“This new collection of poetry by Bruce Hunter has been published in Italy, with Italian translations by Andrea Sirotti. It will no doubt introduce the award-winning Canadian poet to a broader international readership. Galestro is a fine collection of some of my favourite Bruce Hunter poems, including "Two O'Clock Creek," as well as moving and evocative newer works. Hunter has long held a passion for the richness of history -- the places like British Columbia's high Chilcotin desert and people ranging from Scottish grandmothers to Blackfoot / Kainai elders. In the newer works here, Hunter explores the layers of myth and meaning in Italy - cart tracks, stacks of olive wood - discovering "a place I've never been but always known."

Galestro is published in a handsome large format (8 x 10"), with English poems and Italian translation on facing pages. Hunter has long been an advocate for accessibility in publishing, and these clean, spacious pages make this an inviting read. The inclusion of extensive notes to the poems should be especially helpful to Italian readers, who might not be familiar with some of the Canadian cultural and historical references.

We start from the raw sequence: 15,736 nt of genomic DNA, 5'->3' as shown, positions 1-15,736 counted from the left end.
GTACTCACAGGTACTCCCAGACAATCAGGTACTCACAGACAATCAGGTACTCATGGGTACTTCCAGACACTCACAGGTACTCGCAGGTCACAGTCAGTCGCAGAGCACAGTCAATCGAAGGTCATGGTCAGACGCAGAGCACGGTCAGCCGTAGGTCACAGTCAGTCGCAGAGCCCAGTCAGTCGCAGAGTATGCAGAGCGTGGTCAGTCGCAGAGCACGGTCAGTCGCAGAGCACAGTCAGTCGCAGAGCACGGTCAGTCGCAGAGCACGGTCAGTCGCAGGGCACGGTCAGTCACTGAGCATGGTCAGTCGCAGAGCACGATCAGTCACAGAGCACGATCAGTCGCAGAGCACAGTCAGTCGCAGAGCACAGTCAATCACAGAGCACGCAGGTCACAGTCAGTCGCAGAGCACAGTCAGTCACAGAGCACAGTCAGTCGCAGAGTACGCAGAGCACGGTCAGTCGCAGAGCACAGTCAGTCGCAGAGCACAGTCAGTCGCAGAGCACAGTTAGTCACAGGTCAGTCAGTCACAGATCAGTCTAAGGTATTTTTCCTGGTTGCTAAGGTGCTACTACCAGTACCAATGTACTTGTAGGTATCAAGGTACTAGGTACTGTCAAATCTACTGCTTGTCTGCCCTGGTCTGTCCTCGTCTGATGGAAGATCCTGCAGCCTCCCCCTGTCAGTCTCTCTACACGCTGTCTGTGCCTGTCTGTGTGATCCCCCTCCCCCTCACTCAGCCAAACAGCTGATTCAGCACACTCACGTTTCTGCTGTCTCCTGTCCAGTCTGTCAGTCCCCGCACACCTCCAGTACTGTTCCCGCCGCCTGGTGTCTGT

These are warm, inviting, thoughtful poems. Savour them as you would a lovingly prepared meal on a warm cobblestone Italian piazza, with a glass of Chianti.” - Lorne Daniel, Goodreads, April, 2023.


Bruce Hunter smiling warmly

Bruce Hunter

Award-winning Poet & Author

Bruce Hunter’s poems, stories and essays have appeared in over 80 publications in Canada, China, India, Italy, the U.K and the US. His 10th and newest book, Galestro (2023) follows A Life in Poetry (2022) both from iQdB edizioni in Italy. In 2021, his memoir essay “This is the Place I Come to in My Dreams,” was shortlisted for the Alberta Magazine Publishers' Awards for Essays, and in 2017, Bruce was Calgary Public Library's Author in Residence. Today, Bruce Hunter is an active editor, speaker and mentor. And he's a proud new grandpa.


Galestro Book Cover 2023 by Bruce Hunter
Cover of Bruce Hunter's Book, A Life in Poetry (2022)
Cover of Bruce Hunter's (2019) Country Music Country